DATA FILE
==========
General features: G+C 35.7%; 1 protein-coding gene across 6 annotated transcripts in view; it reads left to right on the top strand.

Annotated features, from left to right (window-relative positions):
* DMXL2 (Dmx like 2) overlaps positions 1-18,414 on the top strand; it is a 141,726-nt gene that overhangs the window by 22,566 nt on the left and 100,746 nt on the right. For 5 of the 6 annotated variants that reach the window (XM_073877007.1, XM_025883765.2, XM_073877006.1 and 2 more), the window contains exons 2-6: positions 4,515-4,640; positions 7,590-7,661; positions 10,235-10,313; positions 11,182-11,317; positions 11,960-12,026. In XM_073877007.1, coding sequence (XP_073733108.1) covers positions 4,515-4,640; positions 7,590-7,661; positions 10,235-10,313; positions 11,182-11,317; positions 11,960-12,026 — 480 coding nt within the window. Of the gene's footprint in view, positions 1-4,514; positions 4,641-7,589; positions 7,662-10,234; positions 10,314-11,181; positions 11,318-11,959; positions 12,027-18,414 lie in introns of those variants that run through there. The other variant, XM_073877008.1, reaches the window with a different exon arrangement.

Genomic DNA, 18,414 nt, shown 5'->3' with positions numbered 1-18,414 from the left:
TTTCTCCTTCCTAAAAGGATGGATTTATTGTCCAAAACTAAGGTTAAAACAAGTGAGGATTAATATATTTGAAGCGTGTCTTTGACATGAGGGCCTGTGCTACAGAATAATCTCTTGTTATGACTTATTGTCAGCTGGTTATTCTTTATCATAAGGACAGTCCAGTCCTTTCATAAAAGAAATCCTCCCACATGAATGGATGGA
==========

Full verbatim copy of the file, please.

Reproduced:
General features: G+C 35.7%; 1 protein-coding gene across 6 annotated transcripts in view; it reads left to right on the top strand.

Annotated features, from left to right (window-relative positions):
* DMXL2 (Dmx like 2) overlaps positions 1-18,414 on the top strand; it is a 141,726-nt gene that overhangs the window by 22,566 nt on the left and 100,746 nt on the right. For 5 of the 6 annotated variants that reach the window (XM_073877007.1, XM_025883765.2, XM_073877006.1 and 2 more), the window contains exons 2-6: positions 4,515-4,640; positions 7,590-7,661; positions 10,235-10,313; positions 11,182-11,317; positions 11,960-12,026. In XM_073877007.1, coding sequence (XP_073733108.1) covers positions 4,515-4,640; positions 7,590-7,661; positions 10,235-10,313; positions 11,182-11,317; positions 11,960-12,026 — 480 coding nt within the window. Of the gene's footprint in view, positions 1-4,514; positions 4,641-7,589; positions 7,662-10,234; positions 10,314-11,181; positions 11,318-11,959; positions 12,027-18,414 lie in introns of those variants that run through there. The other variant, XM_073877008.1, reaches the window with a different exon arrangement.

Genomic DNA, 18,414 nt, shown 5'->3' with positions numbered 1-18,414 from the left:
TTTCTCCTTCCTAAAAGGATGGATTTATTGTCCAAAACTAAGGTTAAAACAAGTGAGGATTAATATATTTGAAGCGTGTCTTTGACATGAGGGCCTGTGCTACAGAATAATCTCTTGTTATGACTTATTGTCAGCTGGTTATTCTTTATCATAAGGACAGTCCAGTCCTTTCATAAAAGAAATCCTCCCACATGAATGGATGGA